Basketball is a sport that could have been designed to be played on games consoles. Those of us who inexplicably failed to grow to a height of 7 feet can forget about a career in the sport, but at least we can live out our fantasies via a tightly-clutched joypad. And these days, the prime means of doing that is via 2K Sports’ NBA 2K franchise, which has forged ahead of its only real rival, EA Sport’s NBA Live.
Last year’s NBA 2K16, in particular, caused a real splash, since MyCareer, its main mode, was written by Hollywood auteur, provocateur and basketball nut Spike Lee, coughing up a typically gritty rags-to-riches story. This time around, Creed screenwriter Aaron Covington takes up Lee’s mantle, and his story features Creed star Michael B. Jordan as your team-mate Justice Young. Like you, Young is a highly-rated high-school basketball player, seeking to develop a reputation in college basketball, before becoming a leading light in the NBA and the USA national team.
There’s good news for those who felt that Spike Lee’s story for NBA 2K16 rendered proceedings rather too linear: the story in NBA 2K17 feels more free-form and concentrates more on plunging you into the action – albeit backed up with plenty of cut-scenes in which the dialogue is pleasantly snappy. Before you do anything, you must create your player and as far as his appearance is concerned, you’re given some of the most advanced tools ever seen in a game; you can even scan your face and strip it onto his body. You also have fine control over his height, weight and aspects like shoulder-width. Covington’s script gives you the nickname President (generally shortened to Pres), which becomes a recurring motif.
At the beginning, you also have to pick your position, as well as your “archetype” within that position – for example, playing as a centre, we had to choose between options like ‘Post Scorer’ or ‘Glass Cleaner’. Which illustrates one major proviso as far as NBA 2K17 is concerned, which particularly applies to British gamers: the game makes absolutely no concessions to those who don’t live, breathe and know pretty much everything about basketball. There’s no hand-holding tutorial which teaches you the control system (which isn’t enormously complex, but includes subtleties that let you pull off a huge array of shots with the right joystick).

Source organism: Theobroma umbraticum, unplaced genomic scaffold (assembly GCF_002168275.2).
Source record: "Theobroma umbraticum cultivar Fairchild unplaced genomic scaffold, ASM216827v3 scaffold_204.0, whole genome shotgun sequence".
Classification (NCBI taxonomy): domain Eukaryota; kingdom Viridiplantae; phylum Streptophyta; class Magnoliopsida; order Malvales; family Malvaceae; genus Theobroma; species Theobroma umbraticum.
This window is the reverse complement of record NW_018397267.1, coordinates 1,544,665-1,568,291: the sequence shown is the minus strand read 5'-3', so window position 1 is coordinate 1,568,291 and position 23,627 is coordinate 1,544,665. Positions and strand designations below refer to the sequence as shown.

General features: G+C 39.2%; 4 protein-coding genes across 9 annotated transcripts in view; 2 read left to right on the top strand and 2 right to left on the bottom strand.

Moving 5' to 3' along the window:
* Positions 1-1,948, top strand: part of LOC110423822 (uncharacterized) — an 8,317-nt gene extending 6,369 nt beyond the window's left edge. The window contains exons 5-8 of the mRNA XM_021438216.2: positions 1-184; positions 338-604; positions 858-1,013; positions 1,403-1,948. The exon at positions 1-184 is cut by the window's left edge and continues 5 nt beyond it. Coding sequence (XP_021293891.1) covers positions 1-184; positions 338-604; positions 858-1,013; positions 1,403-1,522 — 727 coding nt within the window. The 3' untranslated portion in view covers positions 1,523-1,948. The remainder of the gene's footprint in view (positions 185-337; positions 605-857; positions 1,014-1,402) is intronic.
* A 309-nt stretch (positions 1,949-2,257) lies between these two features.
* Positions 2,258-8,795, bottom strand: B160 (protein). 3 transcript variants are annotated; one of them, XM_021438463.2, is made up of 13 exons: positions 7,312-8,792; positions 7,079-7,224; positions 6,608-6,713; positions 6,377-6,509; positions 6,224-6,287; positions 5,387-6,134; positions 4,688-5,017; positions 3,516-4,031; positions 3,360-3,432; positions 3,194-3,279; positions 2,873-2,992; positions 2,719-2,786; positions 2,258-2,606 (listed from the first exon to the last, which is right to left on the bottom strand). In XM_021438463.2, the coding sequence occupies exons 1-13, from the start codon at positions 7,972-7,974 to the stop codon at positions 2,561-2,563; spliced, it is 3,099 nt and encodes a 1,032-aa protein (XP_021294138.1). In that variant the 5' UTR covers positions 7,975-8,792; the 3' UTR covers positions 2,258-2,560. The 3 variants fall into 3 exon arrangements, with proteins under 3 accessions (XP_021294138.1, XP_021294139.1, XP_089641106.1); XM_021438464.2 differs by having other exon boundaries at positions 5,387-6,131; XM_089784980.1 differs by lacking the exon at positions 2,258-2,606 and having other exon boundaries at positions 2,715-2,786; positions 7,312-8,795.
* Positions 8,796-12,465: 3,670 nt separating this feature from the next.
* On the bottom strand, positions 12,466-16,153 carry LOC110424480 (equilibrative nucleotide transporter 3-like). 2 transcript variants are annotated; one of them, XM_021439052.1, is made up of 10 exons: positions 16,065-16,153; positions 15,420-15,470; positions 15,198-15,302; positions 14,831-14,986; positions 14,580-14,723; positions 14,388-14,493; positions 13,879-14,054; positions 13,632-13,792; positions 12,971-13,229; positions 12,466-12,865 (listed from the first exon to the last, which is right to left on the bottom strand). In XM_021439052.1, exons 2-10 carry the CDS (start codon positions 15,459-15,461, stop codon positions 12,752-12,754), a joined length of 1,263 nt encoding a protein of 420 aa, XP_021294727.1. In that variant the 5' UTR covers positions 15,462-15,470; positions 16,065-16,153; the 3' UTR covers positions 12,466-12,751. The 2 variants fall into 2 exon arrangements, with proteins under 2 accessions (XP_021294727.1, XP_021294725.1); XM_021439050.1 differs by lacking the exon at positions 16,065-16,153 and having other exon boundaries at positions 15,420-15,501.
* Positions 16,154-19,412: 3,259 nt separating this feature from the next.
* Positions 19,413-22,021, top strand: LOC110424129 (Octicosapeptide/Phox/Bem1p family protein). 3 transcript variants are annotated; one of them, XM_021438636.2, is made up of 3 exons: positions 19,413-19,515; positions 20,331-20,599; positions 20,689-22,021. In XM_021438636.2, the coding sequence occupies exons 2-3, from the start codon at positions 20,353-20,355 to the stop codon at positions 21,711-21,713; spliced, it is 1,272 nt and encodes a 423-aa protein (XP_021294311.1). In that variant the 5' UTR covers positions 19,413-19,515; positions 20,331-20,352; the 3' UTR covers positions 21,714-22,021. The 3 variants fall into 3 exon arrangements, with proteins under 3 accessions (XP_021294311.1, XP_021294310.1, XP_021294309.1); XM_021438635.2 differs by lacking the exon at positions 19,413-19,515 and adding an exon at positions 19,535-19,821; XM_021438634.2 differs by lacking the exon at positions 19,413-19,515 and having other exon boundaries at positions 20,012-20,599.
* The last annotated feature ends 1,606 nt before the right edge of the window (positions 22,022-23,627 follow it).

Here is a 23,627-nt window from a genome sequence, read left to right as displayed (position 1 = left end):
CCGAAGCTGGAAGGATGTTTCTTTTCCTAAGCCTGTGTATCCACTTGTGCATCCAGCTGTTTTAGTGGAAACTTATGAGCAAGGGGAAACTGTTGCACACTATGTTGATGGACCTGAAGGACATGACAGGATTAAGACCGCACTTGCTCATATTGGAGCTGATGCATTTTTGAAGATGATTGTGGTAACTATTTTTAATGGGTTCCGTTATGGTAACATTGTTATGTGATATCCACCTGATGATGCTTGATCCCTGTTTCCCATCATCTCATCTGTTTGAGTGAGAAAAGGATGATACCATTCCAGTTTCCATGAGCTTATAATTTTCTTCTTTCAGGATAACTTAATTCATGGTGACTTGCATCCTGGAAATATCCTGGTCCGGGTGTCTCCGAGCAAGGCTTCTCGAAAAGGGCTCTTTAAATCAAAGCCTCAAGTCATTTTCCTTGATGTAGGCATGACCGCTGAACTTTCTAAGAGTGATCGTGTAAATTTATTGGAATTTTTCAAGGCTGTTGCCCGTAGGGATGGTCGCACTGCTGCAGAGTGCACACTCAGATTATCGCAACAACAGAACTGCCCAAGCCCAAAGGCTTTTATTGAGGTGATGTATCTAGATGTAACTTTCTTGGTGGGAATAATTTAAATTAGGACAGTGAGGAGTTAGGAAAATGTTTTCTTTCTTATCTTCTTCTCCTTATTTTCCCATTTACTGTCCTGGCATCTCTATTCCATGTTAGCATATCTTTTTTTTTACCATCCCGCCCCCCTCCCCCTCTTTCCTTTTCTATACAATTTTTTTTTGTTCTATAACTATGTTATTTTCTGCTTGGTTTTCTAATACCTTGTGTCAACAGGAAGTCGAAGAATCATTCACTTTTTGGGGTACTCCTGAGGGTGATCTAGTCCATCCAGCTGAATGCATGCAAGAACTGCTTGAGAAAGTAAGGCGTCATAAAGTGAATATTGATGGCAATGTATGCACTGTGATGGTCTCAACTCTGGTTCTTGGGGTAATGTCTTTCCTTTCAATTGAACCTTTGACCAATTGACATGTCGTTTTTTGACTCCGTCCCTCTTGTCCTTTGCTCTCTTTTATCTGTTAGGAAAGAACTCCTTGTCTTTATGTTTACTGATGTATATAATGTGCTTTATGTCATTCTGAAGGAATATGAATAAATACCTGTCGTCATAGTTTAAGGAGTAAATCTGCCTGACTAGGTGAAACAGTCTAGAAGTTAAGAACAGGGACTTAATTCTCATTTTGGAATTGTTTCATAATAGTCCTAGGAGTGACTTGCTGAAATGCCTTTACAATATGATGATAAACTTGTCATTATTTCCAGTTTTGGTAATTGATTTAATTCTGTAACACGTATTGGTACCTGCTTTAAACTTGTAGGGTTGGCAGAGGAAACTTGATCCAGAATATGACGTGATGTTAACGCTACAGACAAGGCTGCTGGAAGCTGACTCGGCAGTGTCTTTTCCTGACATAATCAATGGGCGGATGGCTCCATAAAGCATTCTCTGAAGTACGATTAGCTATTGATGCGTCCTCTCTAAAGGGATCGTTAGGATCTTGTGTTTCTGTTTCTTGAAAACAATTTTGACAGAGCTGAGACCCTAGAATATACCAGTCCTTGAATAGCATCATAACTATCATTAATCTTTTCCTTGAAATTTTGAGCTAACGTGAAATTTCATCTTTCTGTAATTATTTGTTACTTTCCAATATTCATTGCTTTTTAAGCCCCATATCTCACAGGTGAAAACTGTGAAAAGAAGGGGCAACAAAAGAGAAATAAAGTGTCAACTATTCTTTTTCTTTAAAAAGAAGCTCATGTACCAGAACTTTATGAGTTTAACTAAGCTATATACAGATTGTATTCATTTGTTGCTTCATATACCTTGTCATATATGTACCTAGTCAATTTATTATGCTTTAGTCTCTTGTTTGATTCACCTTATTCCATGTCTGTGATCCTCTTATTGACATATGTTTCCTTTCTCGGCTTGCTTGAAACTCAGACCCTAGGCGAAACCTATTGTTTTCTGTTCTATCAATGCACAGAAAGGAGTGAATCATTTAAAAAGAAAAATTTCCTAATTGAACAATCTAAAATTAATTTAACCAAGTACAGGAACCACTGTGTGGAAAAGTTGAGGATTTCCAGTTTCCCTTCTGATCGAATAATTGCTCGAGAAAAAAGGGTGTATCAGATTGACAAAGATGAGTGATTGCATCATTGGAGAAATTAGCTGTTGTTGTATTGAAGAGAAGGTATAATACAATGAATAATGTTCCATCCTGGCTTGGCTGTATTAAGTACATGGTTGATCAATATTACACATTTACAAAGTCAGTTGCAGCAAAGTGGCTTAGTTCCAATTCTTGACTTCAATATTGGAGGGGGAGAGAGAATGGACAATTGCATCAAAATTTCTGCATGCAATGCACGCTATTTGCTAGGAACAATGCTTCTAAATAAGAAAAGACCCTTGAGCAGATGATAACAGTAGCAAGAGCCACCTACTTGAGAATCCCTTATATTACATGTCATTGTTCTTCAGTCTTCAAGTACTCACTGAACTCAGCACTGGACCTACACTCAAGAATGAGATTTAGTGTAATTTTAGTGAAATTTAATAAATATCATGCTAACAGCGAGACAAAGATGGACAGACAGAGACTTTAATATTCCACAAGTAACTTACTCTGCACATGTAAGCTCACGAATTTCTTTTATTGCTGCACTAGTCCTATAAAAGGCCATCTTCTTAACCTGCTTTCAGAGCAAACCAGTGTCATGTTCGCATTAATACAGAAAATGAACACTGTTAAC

You can practice your skills in the MyPark section of the game, albeit online, against carefully matched human opponents. But if you’re a basketball-game rookie, you’ll find NBA 2K17 very intimidating indeed and, at the very least, will have to trawl YouTube for instructional videos.
The game’s main competitive online mode is called Pro-Am, and 2K Games is pushing it heavily as an e-sport – so it, too, isn’t for the faint-hearted or inexperienced. Pro-Am has received something of a kicking in recent years in the US, due to dodgy server connections. Happily, that doesn’t seem to be as big a problem in the UK: we experienced no such problems at all. Presumably because over here, it’s very much a niche game, whereas in the US, it is insanely popular.
For those who are wont to automatically buy the new NBA 2K game each year, 2K17 is very much an incremental upgrade: beyond MyCareer’s new story, very little has changed since last year. Small tweaks to animations and graphics render it slicker than ever before, and it was already one of the finest-looking and sounding sports games ever. There’s a new mechanism akin to chained special moves, which lets you pull off even flashier techniques in certain situations, such as instantly palming off rebounds you have won to colleagues. But there’s no radical new thing which marks it down as must-buy for seasoned fans.
NBA 2K17, in line with its reputation, is one of the finest sports games money can buy. It looks and feels thrillingly true-to-life and incredibly slick, and offers an enormously evocative means of fulfilling your NBA-related fantasies. But it also refuses to compromise by catering for those whose lives don’t revolve around basketball. If that isn’t a problem for you, it won’t fail to impress.